6. Basic Household Respect. If the holiday gathering is happening in the senior's home, be extra attentive and respectful of how they have things arranged. Do not move furniture around, since it can be disorienting to those with dementia and annoying or disrespectful to anyone. Ask for permission to move objects out of the way of children, for example, or to use special dishes or equipment.
7. Fresh Air & Exercise. If physically able and weather permitting, remember that nothing alleviates tension, anxiety, and irritability in almost anyone of any age quite like a little movement outdoors. A short walk or simply going outside to watch the kids play can brighten many gatherings. Bonus: exposure to sunlight can help fight seasonal affective disorder which can play into the "holiday blues."
8. Avoid Accidents. If the gathering is away from home for the senior, check to see that throw rugs are either taped down or picked up for the day; make sure bathrooms, stairs, and hallways are well-lit; clean up any clutter on the floor in rooms where the senior will be.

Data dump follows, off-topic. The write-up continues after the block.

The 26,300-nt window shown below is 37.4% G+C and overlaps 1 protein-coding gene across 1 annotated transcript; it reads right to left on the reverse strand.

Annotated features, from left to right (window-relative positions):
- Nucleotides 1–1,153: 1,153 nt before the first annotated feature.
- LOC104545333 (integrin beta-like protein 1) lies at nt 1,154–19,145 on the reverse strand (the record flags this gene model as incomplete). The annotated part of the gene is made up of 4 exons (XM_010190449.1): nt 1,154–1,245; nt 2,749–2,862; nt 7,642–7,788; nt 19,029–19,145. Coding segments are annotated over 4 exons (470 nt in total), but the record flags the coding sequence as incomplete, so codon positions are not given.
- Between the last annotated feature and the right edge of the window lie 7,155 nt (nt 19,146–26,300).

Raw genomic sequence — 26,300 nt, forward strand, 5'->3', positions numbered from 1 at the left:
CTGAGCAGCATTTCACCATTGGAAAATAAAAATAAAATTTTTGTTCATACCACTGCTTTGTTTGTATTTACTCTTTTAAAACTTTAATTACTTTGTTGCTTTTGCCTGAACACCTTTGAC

9. Offer Alternatives to Alcohol. The holidays are festive in many ways, and nogs and spirits are often part of the fun. Some seniors shouldn't drink at all, others can drink moderately. Excessive drinking really isn't great for anyone, however, and can lead to less respect, more animosity, inappropriate behavior or comments, and general incivility in anyone. Make sure plenty of non-alcoholic beverages are available and as accessible as alcoholic ones. Have water glasses full at the table and offer soft drinks regularly.